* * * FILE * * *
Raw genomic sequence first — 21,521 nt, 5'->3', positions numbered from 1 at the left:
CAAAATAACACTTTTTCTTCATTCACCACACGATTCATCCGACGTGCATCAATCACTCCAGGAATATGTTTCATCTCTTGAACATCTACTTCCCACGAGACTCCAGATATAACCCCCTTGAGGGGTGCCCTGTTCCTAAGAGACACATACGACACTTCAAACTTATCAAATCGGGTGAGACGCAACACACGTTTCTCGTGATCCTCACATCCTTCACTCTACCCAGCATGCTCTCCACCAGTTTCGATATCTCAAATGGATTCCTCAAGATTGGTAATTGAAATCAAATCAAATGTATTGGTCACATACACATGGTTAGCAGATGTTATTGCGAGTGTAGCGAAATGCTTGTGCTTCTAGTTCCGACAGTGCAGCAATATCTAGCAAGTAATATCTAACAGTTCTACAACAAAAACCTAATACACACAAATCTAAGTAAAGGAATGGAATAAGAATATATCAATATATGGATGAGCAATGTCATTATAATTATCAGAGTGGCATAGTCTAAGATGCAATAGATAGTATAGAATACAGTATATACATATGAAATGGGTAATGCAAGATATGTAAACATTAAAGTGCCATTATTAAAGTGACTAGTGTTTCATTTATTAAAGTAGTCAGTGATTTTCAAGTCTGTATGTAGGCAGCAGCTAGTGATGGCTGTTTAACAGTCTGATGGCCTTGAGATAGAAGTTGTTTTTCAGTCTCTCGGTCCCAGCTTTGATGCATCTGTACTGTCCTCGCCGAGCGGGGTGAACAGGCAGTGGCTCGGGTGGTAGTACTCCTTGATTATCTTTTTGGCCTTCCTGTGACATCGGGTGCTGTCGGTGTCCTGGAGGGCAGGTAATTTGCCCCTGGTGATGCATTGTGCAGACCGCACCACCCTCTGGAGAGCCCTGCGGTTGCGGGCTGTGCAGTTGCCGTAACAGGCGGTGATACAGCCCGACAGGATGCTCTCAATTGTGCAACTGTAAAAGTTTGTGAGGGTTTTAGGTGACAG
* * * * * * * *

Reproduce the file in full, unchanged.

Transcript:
Raw genomic sequence first — 21,521 nt, 5'->3', positions numbered from 1 at the left:
CAAAATAACACTTTTTCTTCATTCACCACACGATTCATCCGACGTGCATCAATCACTCCAGGAATATGTTTCATCTCTTGAACATCTACTTCCCACGAGACTCCAGATATAACCCCCTTGAGGGGTGCCCTGTTCCTAAGAGACACATACGACACTTCAAACTTATCAAATCGGGTGAGACGCAACACACGTTTCTCGTGATCCTCACATCCTTCACTCTACCCAGCATGCTCTCCACCAGTTTCGATATCTCAAATGGATTCCTCAAGATTGGTAATTGAAATCAAATCAAATGTATTGGTCACATACACATGGTTAGCAGATGTTATTGCGAGTGTAGCGAAATGCTTGTGCTTCTAGTTCCGACAGTGCAGCAATATCTAGCAAGTAATATCTAACAGTTCTACAACAAAAACCTAATACACACAAATCTAAGTAAAGGAATGGAATAAGAATATATCAATATATGGATGAGCAATGTCATTATAATTATCAGAGTGGCATAGTCTAAGATGCAATAGATAGTATAGAATACAGTATATACATATGAAATGGGTAATGCAAGATATGTAAACATTAAAGTGCCATTATTAAAGTGACTAGTGTTTCATTTATTAAAGTAGTCAGTGATTTTCAAGTCTGTATGTAGGCAGCAGCTAGTGATGGCTGTTTAACAGTCTGATGGCCTTGAGATAGAAGTTGTTTTTCAGTCTCTCGGTCCCAGCTTTGATGCATCTGTACTGTCCTCGCCGAGCGGGGTGAACAGGCAGTGGCTCGGGTGGTAGTACTCCTTGATTATCTTTTTGGCCTTCCTGTGACATCGGGTGCTGTCGGTGTCCTGGAGGGCAGGTAATTTGCCCCTGGTGATGCATTGTGCAGACCGCACCACCCTCTGGAGAGCCCTGCGGTTGCGGGCTGTGCAGTTGCCGTAACAGGCGGTGATACAGCCCGACAGGATGCTCTCAATTGTGCAACTGTAAAAGTTTGTGAGGGTTTTAGGTGACAG